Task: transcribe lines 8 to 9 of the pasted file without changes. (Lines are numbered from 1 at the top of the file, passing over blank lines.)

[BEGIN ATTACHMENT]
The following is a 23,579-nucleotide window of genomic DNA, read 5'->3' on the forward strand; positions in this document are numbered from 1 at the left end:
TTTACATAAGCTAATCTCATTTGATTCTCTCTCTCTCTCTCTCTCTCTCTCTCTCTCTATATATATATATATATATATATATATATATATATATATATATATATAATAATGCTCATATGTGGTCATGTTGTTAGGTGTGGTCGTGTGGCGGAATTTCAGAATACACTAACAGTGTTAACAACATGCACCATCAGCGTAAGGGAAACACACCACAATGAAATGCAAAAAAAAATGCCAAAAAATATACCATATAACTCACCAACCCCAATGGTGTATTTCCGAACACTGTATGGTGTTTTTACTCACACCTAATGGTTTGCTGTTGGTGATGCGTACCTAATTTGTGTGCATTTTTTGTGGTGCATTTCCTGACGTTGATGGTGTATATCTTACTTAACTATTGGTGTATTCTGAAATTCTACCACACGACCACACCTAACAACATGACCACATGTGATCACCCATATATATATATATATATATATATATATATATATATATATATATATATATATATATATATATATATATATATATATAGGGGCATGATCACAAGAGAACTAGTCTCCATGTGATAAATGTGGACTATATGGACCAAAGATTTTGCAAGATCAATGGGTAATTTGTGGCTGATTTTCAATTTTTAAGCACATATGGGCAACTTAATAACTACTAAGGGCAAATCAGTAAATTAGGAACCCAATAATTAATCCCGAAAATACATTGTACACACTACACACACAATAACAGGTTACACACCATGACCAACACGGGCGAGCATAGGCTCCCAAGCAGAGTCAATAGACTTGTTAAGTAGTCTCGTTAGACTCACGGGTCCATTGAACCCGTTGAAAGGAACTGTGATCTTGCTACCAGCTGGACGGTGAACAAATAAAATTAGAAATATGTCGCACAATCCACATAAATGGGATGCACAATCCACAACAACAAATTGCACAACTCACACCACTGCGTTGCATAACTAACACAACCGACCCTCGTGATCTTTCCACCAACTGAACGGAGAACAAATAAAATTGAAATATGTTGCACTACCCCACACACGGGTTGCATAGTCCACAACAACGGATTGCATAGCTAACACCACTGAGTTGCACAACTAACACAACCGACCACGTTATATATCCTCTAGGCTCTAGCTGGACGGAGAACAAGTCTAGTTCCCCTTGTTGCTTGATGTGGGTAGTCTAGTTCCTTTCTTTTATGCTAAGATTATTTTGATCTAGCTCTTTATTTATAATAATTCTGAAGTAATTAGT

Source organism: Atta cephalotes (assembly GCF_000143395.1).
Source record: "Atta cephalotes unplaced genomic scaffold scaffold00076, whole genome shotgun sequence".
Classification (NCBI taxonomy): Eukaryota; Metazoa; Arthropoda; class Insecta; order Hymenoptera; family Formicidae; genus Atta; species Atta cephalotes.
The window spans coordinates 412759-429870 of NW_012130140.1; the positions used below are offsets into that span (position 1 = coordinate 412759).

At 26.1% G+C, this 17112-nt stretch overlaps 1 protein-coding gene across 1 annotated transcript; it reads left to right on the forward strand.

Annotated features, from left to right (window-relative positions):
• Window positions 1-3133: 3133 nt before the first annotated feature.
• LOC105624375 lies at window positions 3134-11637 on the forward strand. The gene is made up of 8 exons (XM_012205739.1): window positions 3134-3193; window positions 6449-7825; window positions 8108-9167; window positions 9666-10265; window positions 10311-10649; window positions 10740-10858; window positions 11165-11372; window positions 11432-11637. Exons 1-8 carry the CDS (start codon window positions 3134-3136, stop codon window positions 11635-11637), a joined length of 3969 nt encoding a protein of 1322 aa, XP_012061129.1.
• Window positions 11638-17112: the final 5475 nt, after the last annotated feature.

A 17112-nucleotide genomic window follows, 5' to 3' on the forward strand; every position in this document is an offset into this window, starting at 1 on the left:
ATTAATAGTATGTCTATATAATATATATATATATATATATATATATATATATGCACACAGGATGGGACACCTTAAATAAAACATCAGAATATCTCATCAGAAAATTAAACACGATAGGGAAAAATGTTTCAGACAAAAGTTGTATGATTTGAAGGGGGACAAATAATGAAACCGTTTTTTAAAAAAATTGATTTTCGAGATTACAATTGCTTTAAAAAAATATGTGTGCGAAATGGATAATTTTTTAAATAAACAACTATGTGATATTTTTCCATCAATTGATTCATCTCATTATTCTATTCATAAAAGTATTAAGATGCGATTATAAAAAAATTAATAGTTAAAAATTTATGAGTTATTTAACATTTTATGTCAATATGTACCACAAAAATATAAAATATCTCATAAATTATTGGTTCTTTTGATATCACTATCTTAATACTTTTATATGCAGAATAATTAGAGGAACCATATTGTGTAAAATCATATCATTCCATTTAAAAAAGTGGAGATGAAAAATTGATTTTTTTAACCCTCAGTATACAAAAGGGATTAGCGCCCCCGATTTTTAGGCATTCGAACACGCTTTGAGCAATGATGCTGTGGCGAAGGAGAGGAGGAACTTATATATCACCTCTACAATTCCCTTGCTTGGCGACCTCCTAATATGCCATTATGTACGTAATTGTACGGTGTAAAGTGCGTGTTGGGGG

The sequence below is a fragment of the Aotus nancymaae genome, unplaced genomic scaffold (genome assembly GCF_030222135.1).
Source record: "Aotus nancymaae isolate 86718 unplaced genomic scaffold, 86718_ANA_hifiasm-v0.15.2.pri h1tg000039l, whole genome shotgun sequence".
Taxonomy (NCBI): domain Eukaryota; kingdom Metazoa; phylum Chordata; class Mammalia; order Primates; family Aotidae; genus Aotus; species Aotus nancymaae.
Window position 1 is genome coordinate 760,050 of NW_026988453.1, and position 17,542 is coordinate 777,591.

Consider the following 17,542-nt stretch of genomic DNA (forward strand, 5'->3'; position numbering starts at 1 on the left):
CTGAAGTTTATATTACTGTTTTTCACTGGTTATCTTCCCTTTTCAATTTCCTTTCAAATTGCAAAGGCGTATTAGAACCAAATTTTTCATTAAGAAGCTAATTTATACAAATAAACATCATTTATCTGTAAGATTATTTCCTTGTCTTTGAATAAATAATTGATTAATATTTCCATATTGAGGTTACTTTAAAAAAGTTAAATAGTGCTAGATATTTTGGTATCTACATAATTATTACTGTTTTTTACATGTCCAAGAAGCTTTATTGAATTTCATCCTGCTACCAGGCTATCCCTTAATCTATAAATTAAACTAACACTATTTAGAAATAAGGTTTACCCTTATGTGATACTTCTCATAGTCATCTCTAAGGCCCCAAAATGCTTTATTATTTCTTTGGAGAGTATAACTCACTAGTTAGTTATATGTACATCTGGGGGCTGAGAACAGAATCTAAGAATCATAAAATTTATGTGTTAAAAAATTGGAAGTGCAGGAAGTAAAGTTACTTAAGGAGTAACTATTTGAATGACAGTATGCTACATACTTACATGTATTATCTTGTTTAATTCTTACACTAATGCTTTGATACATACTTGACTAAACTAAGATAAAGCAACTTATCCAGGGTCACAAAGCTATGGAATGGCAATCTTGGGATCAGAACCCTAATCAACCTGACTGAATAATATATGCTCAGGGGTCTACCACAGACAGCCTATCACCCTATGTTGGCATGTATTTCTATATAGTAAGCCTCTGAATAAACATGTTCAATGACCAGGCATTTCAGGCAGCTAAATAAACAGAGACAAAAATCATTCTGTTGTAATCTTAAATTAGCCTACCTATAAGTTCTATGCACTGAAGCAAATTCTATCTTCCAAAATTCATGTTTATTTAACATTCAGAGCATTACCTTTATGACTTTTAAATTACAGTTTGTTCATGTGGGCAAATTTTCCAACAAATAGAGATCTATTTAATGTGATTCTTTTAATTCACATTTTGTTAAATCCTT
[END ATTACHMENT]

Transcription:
Annotated features, from left to right (window-relative positions):
• Window positions 1-3133: 3133 nt before the first annotated feature.